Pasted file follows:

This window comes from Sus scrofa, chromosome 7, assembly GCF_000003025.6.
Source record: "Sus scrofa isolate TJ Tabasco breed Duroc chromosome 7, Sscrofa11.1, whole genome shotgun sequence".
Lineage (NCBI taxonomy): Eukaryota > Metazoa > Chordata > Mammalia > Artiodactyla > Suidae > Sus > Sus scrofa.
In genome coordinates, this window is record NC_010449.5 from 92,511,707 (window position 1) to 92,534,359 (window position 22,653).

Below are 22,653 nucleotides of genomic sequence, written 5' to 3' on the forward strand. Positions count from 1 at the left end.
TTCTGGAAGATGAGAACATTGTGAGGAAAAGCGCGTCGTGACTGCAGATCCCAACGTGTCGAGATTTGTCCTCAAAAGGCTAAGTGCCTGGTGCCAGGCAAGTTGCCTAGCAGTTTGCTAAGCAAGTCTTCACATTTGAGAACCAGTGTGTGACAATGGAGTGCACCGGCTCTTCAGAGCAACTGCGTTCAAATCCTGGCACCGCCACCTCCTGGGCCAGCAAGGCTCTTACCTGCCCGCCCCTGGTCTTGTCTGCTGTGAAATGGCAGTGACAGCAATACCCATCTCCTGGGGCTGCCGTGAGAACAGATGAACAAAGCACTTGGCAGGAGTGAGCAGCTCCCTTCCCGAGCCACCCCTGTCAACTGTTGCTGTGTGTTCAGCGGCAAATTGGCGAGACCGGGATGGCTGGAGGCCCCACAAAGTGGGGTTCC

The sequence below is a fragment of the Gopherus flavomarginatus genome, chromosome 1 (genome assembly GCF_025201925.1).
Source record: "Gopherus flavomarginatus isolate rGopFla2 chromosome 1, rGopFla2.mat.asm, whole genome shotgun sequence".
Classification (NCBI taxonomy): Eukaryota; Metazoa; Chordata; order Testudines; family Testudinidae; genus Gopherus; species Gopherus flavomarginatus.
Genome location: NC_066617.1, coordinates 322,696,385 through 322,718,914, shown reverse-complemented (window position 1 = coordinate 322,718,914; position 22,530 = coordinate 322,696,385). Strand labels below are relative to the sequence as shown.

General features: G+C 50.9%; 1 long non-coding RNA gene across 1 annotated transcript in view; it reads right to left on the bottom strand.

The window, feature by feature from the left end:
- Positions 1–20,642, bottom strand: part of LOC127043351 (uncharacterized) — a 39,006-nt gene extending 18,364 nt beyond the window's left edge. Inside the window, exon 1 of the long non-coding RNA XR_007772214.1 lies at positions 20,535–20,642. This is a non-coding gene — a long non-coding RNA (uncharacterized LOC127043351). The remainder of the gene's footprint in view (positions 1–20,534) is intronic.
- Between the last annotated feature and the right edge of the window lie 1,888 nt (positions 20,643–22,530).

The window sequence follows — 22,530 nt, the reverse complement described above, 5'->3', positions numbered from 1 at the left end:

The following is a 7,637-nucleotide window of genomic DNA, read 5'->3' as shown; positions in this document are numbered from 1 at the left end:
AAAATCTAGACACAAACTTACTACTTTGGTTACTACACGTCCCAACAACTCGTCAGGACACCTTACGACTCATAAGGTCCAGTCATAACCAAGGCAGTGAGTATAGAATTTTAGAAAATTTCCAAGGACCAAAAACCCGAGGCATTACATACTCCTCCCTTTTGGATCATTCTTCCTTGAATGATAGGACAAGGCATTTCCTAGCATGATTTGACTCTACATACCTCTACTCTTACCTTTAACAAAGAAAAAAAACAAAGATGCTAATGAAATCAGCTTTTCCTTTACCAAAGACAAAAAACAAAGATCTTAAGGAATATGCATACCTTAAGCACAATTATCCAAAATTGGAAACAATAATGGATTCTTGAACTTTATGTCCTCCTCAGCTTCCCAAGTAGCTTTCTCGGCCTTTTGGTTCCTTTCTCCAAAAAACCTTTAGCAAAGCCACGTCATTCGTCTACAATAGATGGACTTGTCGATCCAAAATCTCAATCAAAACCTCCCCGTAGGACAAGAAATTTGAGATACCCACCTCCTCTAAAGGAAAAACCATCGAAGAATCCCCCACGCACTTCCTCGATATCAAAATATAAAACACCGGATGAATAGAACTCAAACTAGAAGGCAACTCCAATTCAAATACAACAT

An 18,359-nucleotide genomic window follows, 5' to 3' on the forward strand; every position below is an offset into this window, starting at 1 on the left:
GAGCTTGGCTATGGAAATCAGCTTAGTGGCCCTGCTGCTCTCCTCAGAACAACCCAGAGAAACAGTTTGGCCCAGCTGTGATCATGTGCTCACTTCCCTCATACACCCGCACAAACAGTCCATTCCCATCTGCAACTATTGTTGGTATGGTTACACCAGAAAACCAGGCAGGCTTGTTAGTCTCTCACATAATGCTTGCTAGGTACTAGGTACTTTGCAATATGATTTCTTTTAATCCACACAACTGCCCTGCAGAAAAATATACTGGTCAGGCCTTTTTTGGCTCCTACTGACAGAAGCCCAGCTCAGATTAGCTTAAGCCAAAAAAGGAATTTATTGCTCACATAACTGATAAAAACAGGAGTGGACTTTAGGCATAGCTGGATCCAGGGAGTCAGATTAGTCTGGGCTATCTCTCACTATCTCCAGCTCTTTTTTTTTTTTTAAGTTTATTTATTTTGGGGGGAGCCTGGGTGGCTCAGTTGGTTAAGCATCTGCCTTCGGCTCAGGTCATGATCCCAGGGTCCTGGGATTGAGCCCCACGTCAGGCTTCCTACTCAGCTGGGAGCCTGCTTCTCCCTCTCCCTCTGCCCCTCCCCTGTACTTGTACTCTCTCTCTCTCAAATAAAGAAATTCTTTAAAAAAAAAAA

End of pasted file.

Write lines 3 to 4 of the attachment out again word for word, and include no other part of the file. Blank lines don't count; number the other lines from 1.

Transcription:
Lineage (NCBI taxonomy): Eukaryota > Metazoa > Chordata > Mammalia > Artiodactyla > Suidae > Sus > Sus scrofa.
In genome coordinates, this window is record NC_010449.5 from 92,511,707 (window position 1) to 92,534,359 (window position 22,653).